So what's the big deal about GMOs?
Advocates, like Microsoft multibillionaire Bill Gates who in 2010 supposedly bought 500,000 shares of US-based Monsanto Corporation (one of the world's leading producer and exporter of pesticides, herbicides and GMO seeds), claim that genetically engineered seed varieties can solve world hunger.
"If you care about the poorest, you care about agriculture. We believe that it's possible for small farmers to double and in some cases even triple their yields in the next 20 years while preserving the land," news agency Agence France Press quoted Gates as saying before a forum of the International Fund for Agricultural Development (IFAD) held February last year in Rome.
Dr. Per Pinstrup-Andersen, another GMO advocate, professor at
and former head of the International
Food Policy Research Institute,
said in an interview during a
lecture at Sydney University in : "Imagine if a
drought-tolerant maize variety could be developed and the farmer could grow
that. That way when the drought comes there will be something to eat because
the drought-tolerant crop variety will produce something." Australia
On the other hand, anti-GMO activists debunk Gates' claim. According to them, biotech companies promote GMOs not because of any desire to help but to reap huge profits.
Multi-awarded health diet author John Robbins says: "GM technology permits companies to ensure that everything we eat is owned by them. They can patent the seeds and the processes which give rise to them. They can make sure that crops can't be grown without their patented chemicals. They can prevent seeds from reproducing themselves. By buying up competing seed companies and closing them down, they can capture the food market, the biggest and most diverse markets of all."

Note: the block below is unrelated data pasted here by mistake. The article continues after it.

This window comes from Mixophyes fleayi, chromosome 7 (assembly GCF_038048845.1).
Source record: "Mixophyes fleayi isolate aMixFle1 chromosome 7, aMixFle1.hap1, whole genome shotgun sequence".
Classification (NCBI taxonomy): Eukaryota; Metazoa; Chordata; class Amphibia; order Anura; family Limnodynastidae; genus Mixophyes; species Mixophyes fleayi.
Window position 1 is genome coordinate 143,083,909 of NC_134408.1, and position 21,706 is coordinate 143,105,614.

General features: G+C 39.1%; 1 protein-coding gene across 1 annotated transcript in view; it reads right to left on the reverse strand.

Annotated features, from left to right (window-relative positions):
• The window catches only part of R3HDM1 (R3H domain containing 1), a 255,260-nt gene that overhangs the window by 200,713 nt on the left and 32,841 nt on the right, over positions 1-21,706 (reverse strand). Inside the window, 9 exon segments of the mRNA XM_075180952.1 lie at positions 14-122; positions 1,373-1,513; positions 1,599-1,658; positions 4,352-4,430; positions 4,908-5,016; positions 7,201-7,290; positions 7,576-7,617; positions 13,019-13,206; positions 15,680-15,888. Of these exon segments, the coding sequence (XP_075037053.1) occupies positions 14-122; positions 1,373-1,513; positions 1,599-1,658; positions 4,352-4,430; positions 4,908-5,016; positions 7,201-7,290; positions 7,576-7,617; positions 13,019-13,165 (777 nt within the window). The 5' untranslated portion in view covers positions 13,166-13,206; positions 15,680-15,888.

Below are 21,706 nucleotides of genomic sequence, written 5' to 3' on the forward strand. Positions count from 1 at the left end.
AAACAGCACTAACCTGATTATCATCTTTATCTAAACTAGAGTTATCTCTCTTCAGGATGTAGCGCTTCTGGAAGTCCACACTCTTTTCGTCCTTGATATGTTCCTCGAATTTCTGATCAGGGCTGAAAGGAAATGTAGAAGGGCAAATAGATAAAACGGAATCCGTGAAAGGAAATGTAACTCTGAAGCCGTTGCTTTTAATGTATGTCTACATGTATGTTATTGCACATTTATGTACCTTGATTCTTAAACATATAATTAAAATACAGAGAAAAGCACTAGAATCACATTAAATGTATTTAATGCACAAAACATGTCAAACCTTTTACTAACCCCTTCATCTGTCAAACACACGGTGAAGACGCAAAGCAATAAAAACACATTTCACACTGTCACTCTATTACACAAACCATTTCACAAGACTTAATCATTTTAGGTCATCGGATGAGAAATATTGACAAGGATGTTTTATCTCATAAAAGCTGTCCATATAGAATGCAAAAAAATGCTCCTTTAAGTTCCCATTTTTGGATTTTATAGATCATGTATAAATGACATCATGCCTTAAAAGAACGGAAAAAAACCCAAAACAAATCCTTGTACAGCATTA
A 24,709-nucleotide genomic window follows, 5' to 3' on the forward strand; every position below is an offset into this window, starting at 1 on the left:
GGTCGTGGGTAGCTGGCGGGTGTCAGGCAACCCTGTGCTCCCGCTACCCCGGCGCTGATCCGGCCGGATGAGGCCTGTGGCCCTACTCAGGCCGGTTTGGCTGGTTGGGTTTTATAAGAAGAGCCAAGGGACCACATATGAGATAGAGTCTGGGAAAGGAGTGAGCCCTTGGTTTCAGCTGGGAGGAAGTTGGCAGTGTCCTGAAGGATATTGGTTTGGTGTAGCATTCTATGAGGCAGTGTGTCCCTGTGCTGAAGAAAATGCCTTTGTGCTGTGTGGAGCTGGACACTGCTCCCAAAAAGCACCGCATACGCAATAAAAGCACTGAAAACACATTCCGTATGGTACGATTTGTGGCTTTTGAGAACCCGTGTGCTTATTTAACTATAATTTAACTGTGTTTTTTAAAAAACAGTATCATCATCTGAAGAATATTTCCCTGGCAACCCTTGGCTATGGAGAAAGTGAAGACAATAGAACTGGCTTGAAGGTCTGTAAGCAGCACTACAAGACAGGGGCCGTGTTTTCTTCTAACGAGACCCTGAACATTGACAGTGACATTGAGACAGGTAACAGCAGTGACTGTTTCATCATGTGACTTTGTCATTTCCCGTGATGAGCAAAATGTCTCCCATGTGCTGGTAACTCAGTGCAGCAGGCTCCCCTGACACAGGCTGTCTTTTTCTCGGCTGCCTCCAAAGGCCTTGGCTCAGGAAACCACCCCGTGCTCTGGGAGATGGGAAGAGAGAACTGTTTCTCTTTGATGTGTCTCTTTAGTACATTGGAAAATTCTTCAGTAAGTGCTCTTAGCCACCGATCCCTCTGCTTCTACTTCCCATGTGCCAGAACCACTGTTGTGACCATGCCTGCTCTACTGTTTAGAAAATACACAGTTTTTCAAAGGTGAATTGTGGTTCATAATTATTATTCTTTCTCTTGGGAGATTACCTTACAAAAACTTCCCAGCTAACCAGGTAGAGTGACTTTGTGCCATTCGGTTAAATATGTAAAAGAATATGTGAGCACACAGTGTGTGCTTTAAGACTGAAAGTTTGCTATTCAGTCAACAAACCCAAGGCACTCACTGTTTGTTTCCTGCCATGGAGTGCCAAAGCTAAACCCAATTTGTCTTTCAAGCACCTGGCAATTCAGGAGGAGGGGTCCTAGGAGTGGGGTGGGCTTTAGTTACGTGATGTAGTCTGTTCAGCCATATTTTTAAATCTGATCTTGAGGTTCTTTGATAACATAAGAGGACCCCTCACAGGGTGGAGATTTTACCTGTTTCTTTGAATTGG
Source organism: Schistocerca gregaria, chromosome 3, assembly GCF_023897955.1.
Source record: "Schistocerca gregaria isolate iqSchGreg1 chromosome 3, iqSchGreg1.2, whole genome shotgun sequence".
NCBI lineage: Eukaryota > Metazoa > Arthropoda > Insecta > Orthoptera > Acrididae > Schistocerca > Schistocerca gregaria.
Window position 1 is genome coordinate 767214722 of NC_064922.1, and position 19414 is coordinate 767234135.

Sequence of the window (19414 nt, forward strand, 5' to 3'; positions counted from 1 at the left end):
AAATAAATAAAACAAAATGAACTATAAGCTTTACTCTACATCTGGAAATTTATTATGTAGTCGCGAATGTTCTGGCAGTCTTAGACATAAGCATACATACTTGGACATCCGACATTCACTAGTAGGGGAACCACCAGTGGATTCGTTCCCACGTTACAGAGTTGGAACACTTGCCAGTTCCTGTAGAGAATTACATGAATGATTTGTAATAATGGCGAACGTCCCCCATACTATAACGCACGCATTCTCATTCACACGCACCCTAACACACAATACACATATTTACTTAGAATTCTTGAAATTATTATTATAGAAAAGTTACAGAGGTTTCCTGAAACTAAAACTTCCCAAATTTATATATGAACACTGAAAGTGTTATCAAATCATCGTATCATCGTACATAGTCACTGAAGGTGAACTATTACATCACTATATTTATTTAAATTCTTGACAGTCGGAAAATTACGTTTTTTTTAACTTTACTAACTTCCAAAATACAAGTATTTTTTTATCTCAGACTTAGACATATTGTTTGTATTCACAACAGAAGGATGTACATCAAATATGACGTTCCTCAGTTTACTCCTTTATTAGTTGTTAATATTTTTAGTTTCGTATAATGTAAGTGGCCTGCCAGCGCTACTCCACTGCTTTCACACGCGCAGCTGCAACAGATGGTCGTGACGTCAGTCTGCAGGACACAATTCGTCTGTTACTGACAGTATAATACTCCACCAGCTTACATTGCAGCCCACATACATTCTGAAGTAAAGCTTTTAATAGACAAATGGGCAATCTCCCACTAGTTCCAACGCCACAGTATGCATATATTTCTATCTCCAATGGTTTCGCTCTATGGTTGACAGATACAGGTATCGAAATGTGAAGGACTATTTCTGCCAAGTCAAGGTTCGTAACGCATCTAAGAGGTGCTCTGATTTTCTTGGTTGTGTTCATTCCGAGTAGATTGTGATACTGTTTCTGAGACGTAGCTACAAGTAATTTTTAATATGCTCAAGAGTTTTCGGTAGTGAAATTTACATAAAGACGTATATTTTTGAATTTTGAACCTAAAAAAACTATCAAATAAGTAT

Some say that since genetic engineering is a relatively new and still unproven technology, the use of modified seeds could have a huge adverse impact on the environment and even on human health.
The breeding ability of GMOs has also become a cause for alarm. Anti-GMO scientists speculate about the possible impact on ecology once GMOs cross-pollinate with other plants in the wild.
Still, others say that instead of GMOs the solution to hunger in poverty-wracked countries lies in the provision of infrastructure, like roads and irrigation systems, that will help farmers grow and market their produce.
Opponents of GMO in the
But having a choice of food to eat is a luxury that not everyone enjoys.
In places like
Here are links to an article about GMOs and to a video about its propagation in Hawaii:
- Ariel Murphy